- We hope that the nations that destroyed the Summer Palace will contribute, Liu says.

Patriotism is the main reason why the movie city was initially built. In 1975, a local farmer, Xu Wenrong, started his own textile factory. He became one of the first "peasant contractors" in the then still faithful communist China. The name of the company was the same as the site: Hengdian. In the 1990s, the Hengdian group had grown into a giant group in the electronics building, chemical and pharmaceutical industries.

Much like an old European landowner, Xu actively contributed to society. He had roads built, schools – from primary school to university – and two hospitals for Hengdian's more than 70.000 permanent residents. Even the city cemetery is a gift from Xu Wenrong.

In 1995, he was visited by director Xie Jing. During a dinner, Xie said he had been hired to make the film The Opium War. It was to be completed by China's takeover of Hong Kong in 1997 (the British conquered Hong Kong in 1842 in connection with the Opium War). The problem was one of the buildings had taken so long that they would not meet the deadline. The government began to get nervous and Xie was desperate. Standing on his feet, Xu Wenrong promised to give them everything they needed. Not because he was a filmmaker – he even prefers kung fu short stories to movies. But he regarded the studio as "a contribution to the Chinese film industry from the farmers of Hengdian," says Zeng Yulin, editor-in-chief of the company's own magazine. After three months of intensive work, the 20-hectare recording site was ready. On August 8, 1996, Hengdian was inaugurated. Since then, more than 400 productions have been recorded there. Also several international titles, such as the Finnish kung fu-meets-kalevala turkey Jade Warrior. The action movie Mummy III is underway. The Hengdian group has also invested in a cinema chain and in film production.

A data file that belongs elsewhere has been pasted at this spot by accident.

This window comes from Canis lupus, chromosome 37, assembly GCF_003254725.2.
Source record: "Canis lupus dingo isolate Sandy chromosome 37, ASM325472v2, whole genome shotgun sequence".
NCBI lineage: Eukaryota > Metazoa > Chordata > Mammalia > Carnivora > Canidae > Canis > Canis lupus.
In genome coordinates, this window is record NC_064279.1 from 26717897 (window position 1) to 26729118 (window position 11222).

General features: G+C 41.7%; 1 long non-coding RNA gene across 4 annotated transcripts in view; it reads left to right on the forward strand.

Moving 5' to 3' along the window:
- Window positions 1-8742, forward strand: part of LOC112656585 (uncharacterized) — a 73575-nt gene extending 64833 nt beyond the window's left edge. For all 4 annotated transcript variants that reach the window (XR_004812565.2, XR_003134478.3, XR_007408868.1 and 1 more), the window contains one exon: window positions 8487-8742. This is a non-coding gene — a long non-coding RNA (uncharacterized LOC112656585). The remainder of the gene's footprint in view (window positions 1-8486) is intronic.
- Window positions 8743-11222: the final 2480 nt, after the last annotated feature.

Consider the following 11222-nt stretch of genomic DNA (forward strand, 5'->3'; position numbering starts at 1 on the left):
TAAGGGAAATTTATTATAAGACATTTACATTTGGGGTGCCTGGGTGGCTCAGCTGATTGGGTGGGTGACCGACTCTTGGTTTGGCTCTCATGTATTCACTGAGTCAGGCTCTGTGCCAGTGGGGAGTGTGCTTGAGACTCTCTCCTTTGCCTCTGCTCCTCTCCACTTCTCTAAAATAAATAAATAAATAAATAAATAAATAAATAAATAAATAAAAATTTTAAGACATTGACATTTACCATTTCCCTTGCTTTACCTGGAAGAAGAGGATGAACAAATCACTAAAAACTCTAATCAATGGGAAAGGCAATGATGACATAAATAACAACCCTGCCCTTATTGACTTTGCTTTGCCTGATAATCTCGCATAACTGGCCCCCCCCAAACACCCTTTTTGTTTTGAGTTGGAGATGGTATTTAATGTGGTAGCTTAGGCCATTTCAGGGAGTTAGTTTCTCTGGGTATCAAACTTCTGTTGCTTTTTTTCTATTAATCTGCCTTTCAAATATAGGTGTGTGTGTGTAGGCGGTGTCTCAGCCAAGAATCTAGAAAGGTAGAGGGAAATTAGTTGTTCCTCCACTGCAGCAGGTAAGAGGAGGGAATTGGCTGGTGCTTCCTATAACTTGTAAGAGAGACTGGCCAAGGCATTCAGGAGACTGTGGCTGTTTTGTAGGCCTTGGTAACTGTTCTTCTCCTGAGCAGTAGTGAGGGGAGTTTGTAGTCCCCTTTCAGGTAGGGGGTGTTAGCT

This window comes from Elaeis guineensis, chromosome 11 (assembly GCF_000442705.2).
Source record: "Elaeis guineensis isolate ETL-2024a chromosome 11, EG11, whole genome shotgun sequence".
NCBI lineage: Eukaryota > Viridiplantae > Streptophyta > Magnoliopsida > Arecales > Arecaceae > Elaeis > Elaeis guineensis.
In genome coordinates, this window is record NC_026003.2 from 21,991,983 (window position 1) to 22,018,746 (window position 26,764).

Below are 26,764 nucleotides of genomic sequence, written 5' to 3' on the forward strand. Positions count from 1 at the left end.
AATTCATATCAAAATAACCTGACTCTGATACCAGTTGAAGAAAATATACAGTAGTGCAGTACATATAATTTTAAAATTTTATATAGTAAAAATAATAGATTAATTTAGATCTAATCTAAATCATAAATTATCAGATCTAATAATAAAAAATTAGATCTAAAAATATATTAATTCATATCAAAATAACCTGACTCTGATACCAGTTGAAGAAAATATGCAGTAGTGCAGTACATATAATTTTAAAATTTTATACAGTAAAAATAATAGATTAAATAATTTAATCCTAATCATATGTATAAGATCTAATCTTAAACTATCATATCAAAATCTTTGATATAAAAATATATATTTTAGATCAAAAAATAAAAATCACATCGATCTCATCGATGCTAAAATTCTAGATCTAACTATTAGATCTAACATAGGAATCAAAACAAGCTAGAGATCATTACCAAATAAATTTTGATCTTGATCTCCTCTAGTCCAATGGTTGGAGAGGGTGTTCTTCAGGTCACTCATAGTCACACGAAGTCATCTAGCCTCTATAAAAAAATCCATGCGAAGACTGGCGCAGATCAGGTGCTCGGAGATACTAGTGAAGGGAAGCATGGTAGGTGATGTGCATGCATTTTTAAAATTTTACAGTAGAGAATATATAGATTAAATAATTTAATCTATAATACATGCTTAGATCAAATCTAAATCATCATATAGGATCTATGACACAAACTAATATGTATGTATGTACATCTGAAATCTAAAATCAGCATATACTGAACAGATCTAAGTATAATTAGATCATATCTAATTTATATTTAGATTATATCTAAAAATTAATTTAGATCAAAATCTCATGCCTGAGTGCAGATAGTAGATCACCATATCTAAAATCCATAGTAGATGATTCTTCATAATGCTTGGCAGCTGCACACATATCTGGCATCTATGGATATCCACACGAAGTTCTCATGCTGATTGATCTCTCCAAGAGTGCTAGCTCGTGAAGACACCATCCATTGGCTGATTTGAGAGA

Must be politically correct

The bosses in Hengdian like to compare themselves to Hollywood. Liu Rongdong emphasizes that they are larger in area than both Hollywood and Bollywood. That is true, but the Indian and American film industries are blowing in how much land they own. They focus on money and the number of films. And here Hengdian hangs.

Last year, the entire Chinese film industry had a total revenue of more than NOK 4,5 billion. Admittedly, there was an increase of 20 percent. But only the US movie ticket sales were worth 13 times more. The biggest problem is piracy, which makes it difficult to get a real DVD and keeps the price down to a fifth per movie. The censorship is another reason for the profitability problems, says Liu. The films must be politically correct. They are expected to contribute to the building of a "harmonious society", which is the political mantra of Beijing by day.

- The government is campaigning against immorality, so there should not be too much about mistresses and infidelity in the films. It is not allowed to insult heads of state or historically important people. Nor can minorities, their culture and religion, appear in an unfavorable light. It should also not be too violent, too sexy, or encourage crime, Liu says.

Thus, pretty much everything that has made Hong Kong's film industry so successful huff-and-fy on the mainland. The industry is also suffering from a creativity crisis. Time and again, new versions of the classics Journey to the West and The Three Kingdoms are created. It is as if European film had only made quite the same variants of the Odyssey. The crowd is bored to death.

The Chinese, on the other hand, like tumultuous historical wuxia kung fu dramas and TV series. Zhang Yimous's Curse of the Golden Flower became last year's most successful movie with ticket sales of 280 million. It was recorded in Hengdian.

- How long do you think the trend of kungfu costume dramas will last?

- It has come to stay. And should it die out, we can do without the movies. We make our money on tourism, says Liu.

Translated by Kristian Bjørkdahl